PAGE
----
A new wave of anger rooms are offering people the chance to release their frustrations through cathartic destruction. So why are the majority of customers women?

A new wave of anger rooms are offering people the chance to release their frustrations through cathartic destruction. So why are the majority of customers women?

A doll’s head rolls along the floor of a sabotaged office suite, resting next to a pile of shattered glass. Two young women named Chloe and Camille loom above it, inflicting heavy sledgehammer blows on their surroundings. After 20 minutes, the room is in unrecognisable chaos.

Her manicured hands numb and shaking, Chloe, who is in her twenties, is exhausted.  A muffled clang of metal and shattering of glass sounds from the next-door room. “It’s the first time in my life that I have expressed my emotions so intensely,” she says, grinning. “I’m usually not the angry type.”

At Paris’ Fury Room customers pay between €20 – €140 to break things – from household glassware to fully recreated office suites. The concept was popularised by a Japanese company, The Venting Place, set up by a wayward chiropractor following the financial crisis in 2008. Clients release stress and frustration through cathartic destruction. These businesses have names seemingly derived from low-budget ’90s horror movies: The Fragment Room, Rampage, The House of Purge.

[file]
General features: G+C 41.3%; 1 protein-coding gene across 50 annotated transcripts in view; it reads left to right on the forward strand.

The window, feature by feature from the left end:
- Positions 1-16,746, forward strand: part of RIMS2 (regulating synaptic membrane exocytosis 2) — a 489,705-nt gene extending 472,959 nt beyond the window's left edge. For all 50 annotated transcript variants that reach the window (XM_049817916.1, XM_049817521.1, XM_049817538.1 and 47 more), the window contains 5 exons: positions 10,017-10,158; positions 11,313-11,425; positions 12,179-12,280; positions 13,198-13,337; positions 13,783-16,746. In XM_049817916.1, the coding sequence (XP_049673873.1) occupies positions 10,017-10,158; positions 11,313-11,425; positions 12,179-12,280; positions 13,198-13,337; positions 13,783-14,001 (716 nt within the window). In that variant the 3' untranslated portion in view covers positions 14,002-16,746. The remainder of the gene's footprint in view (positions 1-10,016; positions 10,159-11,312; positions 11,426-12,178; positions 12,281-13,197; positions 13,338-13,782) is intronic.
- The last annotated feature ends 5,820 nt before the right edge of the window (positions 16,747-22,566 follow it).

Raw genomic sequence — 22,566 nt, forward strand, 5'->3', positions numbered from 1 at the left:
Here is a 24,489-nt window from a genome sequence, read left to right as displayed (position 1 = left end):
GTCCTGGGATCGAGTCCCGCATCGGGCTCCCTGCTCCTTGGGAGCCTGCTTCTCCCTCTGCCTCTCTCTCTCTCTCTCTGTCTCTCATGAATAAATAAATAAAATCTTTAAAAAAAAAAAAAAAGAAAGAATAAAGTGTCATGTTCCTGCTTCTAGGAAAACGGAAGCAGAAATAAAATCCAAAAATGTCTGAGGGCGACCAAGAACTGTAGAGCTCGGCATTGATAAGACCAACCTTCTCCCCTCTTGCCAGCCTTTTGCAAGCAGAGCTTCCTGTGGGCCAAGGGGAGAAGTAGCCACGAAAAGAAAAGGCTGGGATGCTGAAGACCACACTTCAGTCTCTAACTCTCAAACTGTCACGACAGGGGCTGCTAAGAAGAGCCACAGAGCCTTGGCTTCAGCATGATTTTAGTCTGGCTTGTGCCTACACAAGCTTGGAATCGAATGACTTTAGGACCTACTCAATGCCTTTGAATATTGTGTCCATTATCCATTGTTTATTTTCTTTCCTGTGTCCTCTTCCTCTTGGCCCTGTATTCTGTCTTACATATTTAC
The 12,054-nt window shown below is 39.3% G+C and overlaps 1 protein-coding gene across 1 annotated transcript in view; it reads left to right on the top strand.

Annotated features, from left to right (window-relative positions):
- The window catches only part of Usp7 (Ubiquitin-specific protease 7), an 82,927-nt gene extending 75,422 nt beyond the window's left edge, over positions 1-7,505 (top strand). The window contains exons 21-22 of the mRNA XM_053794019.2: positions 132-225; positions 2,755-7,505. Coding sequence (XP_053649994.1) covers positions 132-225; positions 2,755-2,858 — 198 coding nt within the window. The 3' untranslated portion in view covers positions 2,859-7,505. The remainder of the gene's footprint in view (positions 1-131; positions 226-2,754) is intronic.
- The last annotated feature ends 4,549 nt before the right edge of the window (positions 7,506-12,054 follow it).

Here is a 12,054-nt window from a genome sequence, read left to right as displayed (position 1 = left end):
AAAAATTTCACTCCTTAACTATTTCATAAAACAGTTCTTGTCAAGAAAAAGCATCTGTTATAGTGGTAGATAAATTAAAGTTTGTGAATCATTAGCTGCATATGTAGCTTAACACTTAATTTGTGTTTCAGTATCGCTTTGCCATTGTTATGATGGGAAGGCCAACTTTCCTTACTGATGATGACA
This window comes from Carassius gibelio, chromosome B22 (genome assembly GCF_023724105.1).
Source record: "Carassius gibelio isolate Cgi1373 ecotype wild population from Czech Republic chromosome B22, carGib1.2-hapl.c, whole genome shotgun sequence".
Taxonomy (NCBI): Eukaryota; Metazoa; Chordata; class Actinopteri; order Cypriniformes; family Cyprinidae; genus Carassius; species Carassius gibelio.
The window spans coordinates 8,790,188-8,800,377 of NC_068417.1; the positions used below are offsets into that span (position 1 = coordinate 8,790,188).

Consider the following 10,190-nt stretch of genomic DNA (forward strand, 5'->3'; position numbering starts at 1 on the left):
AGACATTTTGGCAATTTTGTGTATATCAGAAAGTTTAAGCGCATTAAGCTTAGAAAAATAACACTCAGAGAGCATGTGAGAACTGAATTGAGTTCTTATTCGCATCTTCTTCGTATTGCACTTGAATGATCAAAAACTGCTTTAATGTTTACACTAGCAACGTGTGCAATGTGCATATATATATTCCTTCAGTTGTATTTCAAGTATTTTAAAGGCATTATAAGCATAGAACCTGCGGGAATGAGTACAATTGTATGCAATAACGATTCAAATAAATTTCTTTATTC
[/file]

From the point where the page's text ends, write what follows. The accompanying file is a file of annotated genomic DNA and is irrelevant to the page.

Somewhat surprisingly, women make up the majority of clientele at almost all these types of venues. Battlesports, a Canadian company that runs an international franchise called Rage Room in Canada, the US, Singapore, Hungary and Australia, has said that around 70 per cent of their customers were women. At Evade in Switzerland and Anger Games in Milan, women make up 60 per cent and 70 per cent of the customers respectively. At Paris’ Fury Room, created in 2017, the imbalance is even starker: approximately 80 per cent of the customers there are women.

Founder David Lafranque says he was initially surprised by the gender imbalance and adapted accordingly. “We immediately realised that this wasn’t a macho hobby, so we introduced pink helmets, that type of thing,” he says, seemingly without irony. “We try not to be too clichéd.”

Even more striking than the ratio of women to men, he continues, was the stereotypically gendered behaviour inside the Fury Room. “Usually, when men get here, they’re like: ‘I’m going to smash everything as fast and as hard as I can’, whereas women start slower. They’re more moderate at first. I think they feel something more profound because they stay right until the end of the 20-minute session. They start yelling, getting louder and louder. Often they come back up crying.”

When Camille, 23, comes out of the Fury Room – with no piece of crockery left intact –  she is far from tears. “I still feel the adrenaline running through my body,” she says, sweating underneath oversized orange overalls and a camouflaged protective vest.

She has recently lost a close relative and is in the midst of a complicated notary process. Frustrated, angry and emotionally bombarded on all sides, she went to the Fury Room because she needed an outlet: “I tend to keep how I feel to myself, to appear calm and serene, even though that is not how I feel.”

For Paris-based psychologist Florence Millot, it is no surprise that more women than men go to these rooms. “Although women feel anger as much as men do, they have less space to express it,” she explains.